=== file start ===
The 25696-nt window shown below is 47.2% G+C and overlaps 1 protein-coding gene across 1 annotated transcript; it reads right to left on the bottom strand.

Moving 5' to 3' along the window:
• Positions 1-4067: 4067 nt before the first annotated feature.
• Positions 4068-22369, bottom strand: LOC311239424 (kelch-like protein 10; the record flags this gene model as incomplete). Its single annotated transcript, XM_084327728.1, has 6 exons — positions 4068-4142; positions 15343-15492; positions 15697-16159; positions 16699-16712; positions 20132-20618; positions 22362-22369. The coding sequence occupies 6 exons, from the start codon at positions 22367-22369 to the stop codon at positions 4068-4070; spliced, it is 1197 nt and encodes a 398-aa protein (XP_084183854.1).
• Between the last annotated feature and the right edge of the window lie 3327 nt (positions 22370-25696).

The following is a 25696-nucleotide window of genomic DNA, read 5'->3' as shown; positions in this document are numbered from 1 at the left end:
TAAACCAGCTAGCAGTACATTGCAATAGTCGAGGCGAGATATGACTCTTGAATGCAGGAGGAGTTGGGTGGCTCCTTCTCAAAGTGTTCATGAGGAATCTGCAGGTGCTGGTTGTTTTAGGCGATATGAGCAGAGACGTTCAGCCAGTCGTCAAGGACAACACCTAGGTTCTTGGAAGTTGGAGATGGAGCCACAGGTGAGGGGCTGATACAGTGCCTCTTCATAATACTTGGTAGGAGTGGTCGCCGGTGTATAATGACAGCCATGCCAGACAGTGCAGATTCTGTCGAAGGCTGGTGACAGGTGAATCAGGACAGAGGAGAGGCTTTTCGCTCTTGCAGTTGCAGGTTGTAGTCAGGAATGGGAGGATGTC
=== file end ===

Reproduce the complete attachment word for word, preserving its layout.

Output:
The 25696-nt window shown below is 47.2% G+C and overlaps 1 protein-coding gene across 1 annotated transcript; it reads right to left on the bottom strand.

Moving 5' to 3' along the window:
• Positions 1-4067: 4067 nt before the first annotated feature.
• Positions 4068-22369, bottom strand: LOC311239424 (kelch-like protein 10; the record flags this gene model as incomplete). Its single annotated transcript, XM_084327728.1, has 6 exons — positions 4068-4142; positions 15343-15492; positions 15697-16159; positions 16699-16712; positions 20132-20618; positions 22362-22369. The coding sequence occupies 6 exons, from the start codon at positions 22367-22369 to the stop codon at positions 4068-4070; spliced, it is 1197 nt and encodes a 398-aa protein (XP_084183854.1).
• Between the last annotated feature and the right edge of the window lie 3327 nt (positions 22370-25696).

The following is a 25696-nucleotide window of genomic DNA, read 5'->3' as shown; positions in this document are numbered from 1 at the left end:
TAAACCAGCTAGCAGTACATTGCAATAGTCGAGGCGAGATATGACTCTTGAATGCAGGAGGAGTTGGGTGGCTCCTTCTCAAAGTGTTCATGAGGAATCTGCAGGTGCTGGTTGTTTTAGGCGATATGAGCAGAGACGTTCAGCCAGTCGTCAAGGACAACACCTAGGTTCTTGGAAGTTGGAGATGGAGCCACAGGTGAGGGGCTGATACAGTGCCTCTTCATAATACTTGGTAGGAGTGGTCGCCGGTGTATAATGACAGCCATGCCAGACAGTGCAGATTCTGTCGAAGGCTGGTGACAGGTGAATCAGGACAGAGGAGAGGCTTTTCGCTCTTGCAGTTGCAGGTTGTAGTCAGGAATGGGAGGATGTC